Does this volume finish reprinting all the comic book issues?

No, but there will be several issues of the black-and-white comic collected in Zombie Wife that will see print in full color for the first time! Selected stories from the webcomic (including the title story) round out the volume.

Will you be offering it through the direct market? 

Comic book stores can order Zombie Wife through our bookstore distributor, Baker & Taylor.

You’ve been running a long time, and you have a lot of devoted fans, but what about new readers? Can they approach the series, and how are you reaching out to them?

I have always tried to make Supernatural Law as accessible as possible to the new reader. As for reaching out, I promote the series at conventions, on podcasts, and through Q&As, such as this one! Wolff & Byrd have been around for 35 years, but people are discovering and hearing about them for the first time all the time. I always say, “one reader at a time!” And I think going to color has helped pique the interest of new readers.

What’s up next for Supernatural Law? Are you still serializing new stories online? 

Yes! But I had to take a “sabbatical” due to several unforeseen personal concerns. The Supernatural Law webcomic is on hold and will be back ASAP. Also taking up my time is the new strip I’m writing, drawing, and coloring for David Lloyd’s online anthology, ACES Weekly. It’s called The First Gentleman of the Apocalypse. And the story behind that story is a whole other Q&A session if you’d like to hear about it sometime!

Is there still a possibility for the movie? 

Not if I can help it! I think television is a better vehicle for a Supernatural Law adaptation. What’s up? Stay tuned!

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Smut Peddler 2014 Kickstarter in Final 3 Days Fri, 02 May 2014 19:52:03 +0000 There are fewer than three days to go on the Kickstarter for Smut Peddler 2014. The project has raised over $145,000, most of which is going to the creators and contributors in the form of bonuses, over $1,200 each (which are much appreciated).

Smut Peddler 2014

There’s still time to order your preferred format (print or digital) of this outstanding, women-friendly porn anthology. You can see some sample pages in this interview with C. Spike Trotman, guiding force, as well as finding out more about her story. (Hint: it’s about Yahweh seducing the Virgin Mary, she put a lot of historical research into it, and it sounds amazing.) She also wrote a great piece about problems finding printers due to Puritanism.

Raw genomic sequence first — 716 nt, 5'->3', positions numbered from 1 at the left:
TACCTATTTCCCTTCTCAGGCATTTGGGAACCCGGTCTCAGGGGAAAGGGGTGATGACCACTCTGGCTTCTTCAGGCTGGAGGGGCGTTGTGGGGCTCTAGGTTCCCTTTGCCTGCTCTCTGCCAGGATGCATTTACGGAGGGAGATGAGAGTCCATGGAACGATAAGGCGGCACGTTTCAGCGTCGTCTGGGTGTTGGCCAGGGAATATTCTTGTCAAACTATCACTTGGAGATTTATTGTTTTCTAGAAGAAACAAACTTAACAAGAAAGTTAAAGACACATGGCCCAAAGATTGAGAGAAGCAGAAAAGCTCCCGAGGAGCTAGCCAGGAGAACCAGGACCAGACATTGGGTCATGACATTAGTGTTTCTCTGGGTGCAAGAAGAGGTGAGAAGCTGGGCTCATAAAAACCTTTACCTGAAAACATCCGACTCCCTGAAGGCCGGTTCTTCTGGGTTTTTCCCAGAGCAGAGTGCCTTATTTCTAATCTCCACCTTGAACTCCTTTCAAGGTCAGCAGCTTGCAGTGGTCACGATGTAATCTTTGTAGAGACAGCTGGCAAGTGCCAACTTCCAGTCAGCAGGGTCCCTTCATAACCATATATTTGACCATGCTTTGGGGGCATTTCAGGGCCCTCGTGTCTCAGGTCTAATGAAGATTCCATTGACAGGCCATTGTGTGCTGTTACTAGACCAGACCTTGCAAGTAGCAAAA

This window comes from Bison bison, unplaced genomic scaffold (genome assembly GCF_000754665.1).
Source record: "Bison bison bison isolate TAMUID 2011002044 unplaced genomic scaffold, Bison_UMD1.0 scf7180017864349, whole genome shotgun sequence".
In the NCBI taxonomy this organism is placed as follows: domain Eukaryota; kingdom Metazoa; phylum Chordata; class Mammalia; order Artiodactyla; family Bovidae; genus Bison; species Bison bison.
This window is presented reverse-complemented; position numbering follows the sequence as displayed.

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C2E2: Mysterious O’Malley Seconds Card Wed, 30 Apr 2014 23:10:46 +0000 Coming this July is the much-anticipated new graphic novel Seconds. It’s a stand-alone story by Bryan Lee O’Malley, one of the major cartooning success stories of the past decade with his Scott Pilgrim series.

Not much news has been released about the story so far, although we know it’s about Katie, a chef with a restaurant where things start going wrong. To promote the book, the publisher was handing out these cards at C2E2 last weekend.

Seconds promo card

So I’m guessing that the story maybe has a “be careful what you wish for” message, or one about appreciating what we have. It would be awfully tempting to try one of the magic mushrooms that gave you a second chance…

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Tomboy, Liz Prince’s First Graphic Novel, Due This Fall Wed, 16 Apr 2014 12:07:22 +0000 Tomboy: A Graphic Memoir cover
Tomboy: A Graphic Memoir

Liz Prince, the creator behind Alone Forever and the award-winning Will You Still Love Me If I Wet the Bed?, is releasing her first graphic novel this fall. Tomboy: A Graphic Memoir is a long-form comic story, in contrast to her previous strip collections. As you might guess, it’s also autobiographical, about struggling with gender expectations.

Prince has written in depth about the process of creating the book, and the publisher has posted preview pages. I’m greatly looking forward to seeing both how she handles the longer form and her story.